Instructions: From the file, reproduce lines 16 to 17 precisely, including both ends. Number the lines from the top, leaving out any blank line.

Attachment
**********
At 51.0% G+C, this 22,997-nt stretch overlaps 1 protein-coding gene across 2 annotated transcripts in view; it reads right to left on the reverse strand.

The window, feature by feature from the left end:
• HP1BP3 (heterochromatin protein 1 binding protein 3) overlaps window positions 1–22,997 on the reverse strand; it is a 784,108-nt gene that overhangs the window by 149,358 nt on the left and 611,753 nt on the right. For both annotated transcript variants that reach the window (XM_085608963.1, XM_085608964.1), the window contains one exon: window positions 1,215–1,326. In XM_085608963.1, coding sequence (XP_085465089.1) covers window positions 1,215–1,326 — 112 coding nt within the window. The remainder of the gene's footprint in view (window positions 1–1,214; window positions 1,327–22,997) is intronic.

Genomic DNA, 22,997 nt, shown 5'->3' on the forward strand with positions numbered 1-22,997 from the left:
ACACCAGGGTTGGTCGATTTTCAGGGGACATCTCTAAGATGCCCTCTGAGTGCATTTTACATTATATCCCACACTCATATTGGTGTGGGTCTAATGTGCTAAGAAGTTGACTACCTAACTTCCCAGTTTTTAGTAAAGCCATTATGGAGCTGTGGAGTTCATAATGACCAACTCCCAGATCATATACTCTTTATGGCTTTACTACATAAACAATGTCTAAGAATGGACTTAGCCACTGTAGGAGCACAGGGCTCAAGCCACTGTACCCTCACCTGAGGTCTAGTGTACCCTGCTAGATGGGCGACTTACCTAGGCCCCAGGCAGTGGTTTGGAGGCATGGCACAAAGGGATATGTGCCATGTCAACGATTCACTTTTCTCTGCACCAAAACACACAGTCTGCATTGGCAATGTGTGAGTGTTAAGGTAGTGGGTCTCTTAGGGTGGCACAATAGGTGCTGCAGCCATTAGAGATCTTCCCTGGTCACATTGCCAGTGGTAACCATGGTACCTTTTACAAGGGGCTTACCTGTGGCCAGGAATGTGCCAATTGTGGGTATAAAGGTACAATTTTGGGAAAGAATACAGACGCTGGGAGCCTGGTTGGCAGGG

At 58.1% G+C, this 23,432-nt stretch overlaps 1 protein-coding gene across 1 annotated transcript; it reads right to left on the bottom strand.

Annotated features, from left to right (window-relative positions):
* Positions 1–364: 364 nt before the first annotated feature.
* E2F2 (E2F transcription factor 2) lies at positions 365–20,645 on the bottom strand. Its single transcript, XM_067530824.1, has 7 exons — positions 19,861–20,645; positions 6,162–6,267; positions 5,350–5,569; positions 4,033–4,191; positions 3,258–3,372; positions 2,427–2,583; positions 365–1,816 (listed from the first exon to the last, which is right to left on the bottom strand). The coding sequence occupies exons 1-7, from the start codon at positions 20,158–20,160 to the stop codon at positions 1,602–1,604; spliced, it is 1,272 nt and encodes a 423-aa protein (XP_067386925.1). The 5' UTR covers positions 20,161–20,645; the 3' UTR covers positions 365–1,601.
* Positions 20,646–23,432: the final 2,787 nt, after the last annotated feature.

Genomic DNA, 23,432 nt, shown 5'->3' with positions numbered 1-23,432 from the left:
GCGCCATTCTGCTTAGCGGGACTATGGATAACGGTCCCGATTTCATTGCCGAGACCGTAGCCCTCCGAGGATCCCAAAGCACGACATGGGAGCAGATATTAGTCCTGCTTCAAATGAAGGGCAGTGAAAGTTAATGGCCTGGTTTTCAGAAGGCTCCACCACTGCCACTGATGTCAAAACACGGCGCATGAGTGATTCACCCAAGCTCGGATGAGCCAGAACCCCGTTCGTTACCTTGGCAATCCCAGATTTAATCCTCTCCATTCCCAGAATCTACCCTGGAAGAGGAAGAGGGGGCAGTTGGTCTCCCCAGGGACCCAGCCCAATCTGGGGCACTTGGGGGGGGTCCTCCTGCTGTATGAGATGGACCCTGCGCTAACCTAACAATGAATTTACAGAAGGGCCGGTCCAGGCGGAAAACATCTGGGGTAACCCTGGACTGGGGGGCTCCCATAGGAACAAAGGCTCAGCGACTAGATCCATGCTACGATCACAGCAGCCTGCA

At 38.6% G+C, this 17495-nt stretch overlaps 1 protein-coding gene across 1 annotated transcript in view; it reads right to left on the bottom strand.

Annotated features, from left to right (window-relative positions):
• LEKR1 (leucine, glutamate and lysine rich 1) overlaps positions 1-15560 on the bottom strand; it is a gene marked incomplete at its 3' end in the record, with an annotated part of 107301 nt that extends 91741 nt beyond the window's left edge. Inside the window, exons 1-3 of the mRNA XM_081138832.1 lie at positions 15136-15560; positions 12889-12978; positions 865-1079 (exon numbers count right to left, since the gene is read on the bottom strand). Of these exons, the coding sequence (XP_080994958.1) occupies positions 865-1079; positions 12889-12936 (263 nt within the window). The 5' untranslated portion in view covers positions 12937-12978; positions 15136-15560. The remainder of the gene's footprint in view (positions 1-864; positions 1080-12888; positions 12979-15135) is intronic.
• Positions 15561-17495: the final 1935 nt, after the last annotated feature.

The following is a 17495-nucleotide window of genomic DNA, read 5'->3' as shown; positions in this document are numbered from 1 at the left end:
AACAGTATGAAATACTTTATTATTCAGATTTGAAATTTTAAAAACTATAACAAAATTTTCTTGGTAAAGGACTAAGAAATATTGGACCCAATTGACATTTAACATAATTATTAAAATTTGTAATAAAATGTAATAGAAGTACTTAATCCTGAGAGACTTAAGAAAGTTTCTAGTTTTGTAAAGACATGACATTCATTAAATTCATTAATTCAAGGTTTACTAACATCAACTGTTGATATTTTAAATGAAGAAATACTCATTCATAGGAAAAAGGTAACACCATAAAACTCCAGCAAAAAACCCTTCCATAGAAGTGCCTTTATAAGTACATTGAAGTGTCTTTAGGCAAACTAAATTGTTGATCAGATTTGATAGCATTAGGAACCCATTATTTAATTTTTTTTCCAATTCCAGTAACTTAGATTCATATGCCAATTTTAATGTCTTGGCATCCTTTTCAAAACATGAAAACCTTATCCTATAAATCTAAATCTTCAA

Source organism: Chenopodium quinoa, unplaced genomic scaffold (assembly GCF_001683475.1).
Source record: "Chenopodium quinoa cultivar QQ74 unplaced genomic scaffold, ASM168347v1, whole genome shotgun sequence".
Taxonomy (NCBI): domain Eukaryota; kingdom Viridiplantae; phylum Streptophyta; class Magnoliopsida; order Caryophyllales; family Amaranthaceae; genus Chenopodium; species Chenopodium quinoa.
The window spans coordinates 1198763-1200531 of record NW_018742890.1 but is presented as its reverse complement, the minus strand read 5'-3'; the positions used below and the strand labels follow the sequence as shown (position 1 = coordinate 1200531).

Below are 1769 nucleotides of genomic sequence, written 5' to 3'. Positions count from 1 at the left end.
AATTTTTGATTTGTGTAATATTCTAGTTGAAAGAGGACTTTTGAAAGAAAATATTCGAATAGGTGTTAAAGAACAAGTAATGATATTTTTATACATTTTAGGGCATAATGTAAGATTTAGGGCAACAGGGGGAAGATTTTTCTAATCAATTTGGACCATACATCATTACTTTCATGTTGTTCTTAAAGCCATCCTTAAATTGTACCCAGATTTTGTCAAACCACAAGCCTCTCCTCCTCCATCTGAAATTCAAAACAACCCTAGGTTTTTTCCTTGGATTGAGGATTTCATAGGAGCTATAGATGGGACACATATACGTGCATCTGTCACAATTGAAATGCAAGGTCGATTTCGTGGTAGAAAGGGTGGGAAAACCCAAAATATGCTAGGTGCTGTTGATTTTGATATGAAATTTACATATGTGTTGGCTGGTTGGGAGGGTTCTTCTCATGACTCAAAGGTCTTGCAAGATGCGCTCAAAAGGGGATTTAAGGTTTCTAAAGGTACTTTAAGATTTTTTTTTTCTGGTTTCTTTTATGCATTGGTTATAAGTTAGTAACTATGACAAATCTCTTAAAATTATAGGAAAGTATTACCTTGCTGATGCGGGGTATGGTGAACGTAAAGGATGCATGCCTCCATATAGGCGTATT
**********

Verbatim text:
• Positions 15561-17495: the final 1935 nt, after the last annotated feature.

The following is a 17495-nucleotide window of genomic DNA, read 5'->3' as shown; positions in this document are numbered from 1 at the left end: